Recently reported stats show the level of new cases of HIV in Australia have jumped up 8 % from last year’s figure to 1137 (http://tinyurl.com/9crzoxr).This has been on the top of a steadily rising rate of new infections over the last ten years accumulating to a total increase of 50% over the last decade. The assumption amongst some sexual health organisations was that Australia had reached a plateau at the turn of the century (as in the UK and other countries), but these figures show this hasn’t been the case and that, actually, new cases of HIV far outstrip what can be accounted for by population increase over that time.
What’s gone wrong?
Certain elements of Australia’s HIV prevention work have been undeniably successful. The drive to ensure gay/bi men get tested, for example, has resulted in a high annual testing rate of around 60% (see http://tinyurl.com/9crzoxr).This is certainly enviable for most counties, and implies that testing frequency doesn’t explain the rise in new HIV cases. What are the reasons then and how can this spike in HIV cases be explained? It might be helpful to compare the Australian approach to the New Zealand one to answer the question. Whilst Australia has increasingly focused on drug-based HIV prevention strategies and taking PEP (for info on PEP see http://www.pep.chapsonline.org.uk/pep_basics.htm) after exposure to the HIV virus, New Zealand’s HIV prevention work, in contrast, has broadly remained focused on the condom use and lube.
New Zealand HIV prevention poster
The implication in comments by Shaun Robinson, the director of the NZ Aids foundation, is that the shift away from focusing on condom use has resulted in lower levels of condom use, even in spite of higher testing rates (http://tvnz.co.nz/national-news/nz-hiv-rates-plunge-australian-rise-5140707). Another possible explanation is that the move towards drug-based prevention has led to an emphasis on HIV as a manageable illness and shifted the meaning of the disease to one that is less dangerous. HIV is no longer seen as life-threatening and this seems to have led to complacency in relation to the infection generally and condom use more specifically. Whatever the reason, one thing is certain, the number of new HIV cases in New Zealand is moving in the opposite direction to Australia, with a year-on-year reduction of 33%. One positive effect of what are on the surface alarming statistics is that they appear to have been a wake up call for Australia and impacted it’s decision to sign up to a UN proposal to reduce HIV rates by 50% by 2015 (http://theconversation.edu.au/australia-sees-spike-in-hiv-infection-rate-10172).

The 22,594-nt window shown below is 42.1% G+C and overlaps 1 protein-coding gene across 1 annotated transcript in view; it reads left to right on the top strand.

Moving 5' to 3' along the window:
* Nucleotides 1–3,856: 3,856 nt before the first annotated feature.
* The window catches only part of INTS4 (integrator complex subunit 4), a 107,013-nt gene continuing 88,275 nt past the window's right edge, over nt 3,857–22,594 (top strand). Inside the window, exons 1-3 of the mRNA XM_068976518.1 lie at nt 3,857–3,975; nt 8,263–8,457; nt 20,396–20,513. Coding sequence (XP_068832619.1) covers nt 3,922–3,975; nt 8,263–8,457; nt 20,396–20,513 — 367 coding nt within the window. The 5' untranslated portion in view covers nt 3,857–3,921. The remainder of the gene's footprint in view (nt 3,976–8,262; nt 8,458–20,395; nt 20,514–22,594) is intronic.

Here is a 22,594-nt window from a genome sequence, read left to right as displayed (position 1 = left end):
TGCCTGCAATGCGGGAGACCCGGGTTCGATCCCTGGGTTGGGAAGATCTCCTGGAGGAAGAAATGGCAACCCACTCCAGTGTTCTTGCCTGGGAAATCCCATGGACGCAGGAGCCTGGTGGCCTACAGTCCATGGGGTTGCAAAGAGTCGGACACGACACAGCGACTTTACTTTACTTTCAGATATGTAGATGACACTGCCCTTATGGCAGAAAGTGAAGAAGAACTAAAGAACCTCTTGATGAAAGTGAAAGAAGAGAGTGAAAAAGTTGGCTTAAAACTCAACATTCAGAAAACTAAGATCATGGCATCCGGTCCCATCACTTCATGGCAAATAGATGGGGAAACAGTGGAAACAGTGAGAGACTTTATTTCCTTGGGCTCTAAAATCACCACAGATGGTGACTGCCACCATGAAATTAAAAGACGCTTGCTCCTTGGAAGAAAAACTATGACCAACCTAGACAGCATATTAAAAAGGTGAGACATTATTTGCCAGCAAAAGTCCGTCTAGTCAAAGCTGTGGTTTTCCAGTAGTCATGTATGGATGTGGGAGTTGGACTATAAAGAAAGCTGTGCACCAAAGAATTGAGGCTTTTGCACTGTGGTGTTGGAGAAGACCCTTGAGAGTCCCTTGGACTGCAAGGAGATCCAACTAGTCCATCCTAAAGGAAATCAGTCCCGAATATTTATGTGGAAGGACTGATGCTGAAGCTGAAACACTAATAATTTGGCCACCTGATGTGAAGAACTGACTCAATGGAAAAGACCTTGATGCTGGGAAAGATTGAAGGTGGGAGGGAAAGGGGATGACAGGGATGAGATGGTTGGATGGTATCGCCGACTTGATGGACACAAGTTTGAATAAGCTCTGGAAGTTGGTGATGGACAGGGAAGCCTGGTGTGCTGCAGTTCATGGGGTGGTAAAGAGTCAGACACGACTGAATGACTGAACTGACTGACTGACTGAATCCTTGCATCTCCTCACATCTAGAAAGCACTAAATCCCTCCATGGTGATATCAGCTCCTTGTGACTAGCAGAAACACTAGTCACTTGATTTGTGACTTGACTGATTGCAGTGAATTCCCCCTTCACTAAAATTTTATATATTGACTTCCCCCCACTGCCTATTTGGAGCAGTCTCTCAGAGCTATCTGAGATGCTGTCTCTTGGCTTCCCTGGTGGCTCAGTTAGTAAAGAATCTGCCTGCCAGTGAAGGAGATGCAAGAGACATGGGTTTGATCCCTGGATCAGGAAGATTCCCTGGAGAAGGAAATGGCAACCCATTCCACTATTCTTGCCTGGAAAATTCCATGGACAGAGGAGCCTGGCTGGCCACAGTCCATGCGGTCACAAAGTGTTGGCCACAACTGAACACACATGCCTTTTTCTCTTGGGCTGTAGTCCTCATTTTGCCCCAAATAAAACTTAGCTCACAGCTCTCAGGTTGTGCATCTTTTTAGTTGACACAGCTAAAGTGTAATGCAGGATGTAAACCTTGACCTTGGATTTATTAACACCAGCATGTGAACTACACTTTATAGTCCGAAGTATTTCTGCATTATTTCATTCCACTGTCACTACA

Lessons to be learned
For the UK and elsewhere the Australian example emphasises the importance of carefully balanced HIV prevention work promoting HIV as both manageable and, to a certain extent, controllable, whilst also avoiding complacency and promoting condom use. It’s clear that whilst new rates of HIV have been moving downwards in the UK, in contrast to Australia, (decreasing from approximately 8,000 to 5,500 in the last 5/6 years) this must not be taken for granted and it’s certainly possible that if this balance isn’t right the number of new cases could start to rise again (http://www.avert.org/uk-statistics.htm).
GMI Partnership provides completely free counselling, mentoring and sexual health advice for gay and bisexual men and the trans community in London. If you would like more information please contact Tony Furlong – firstname.lastname@example.org or see our website http://www.gmipartnership.org.uk/.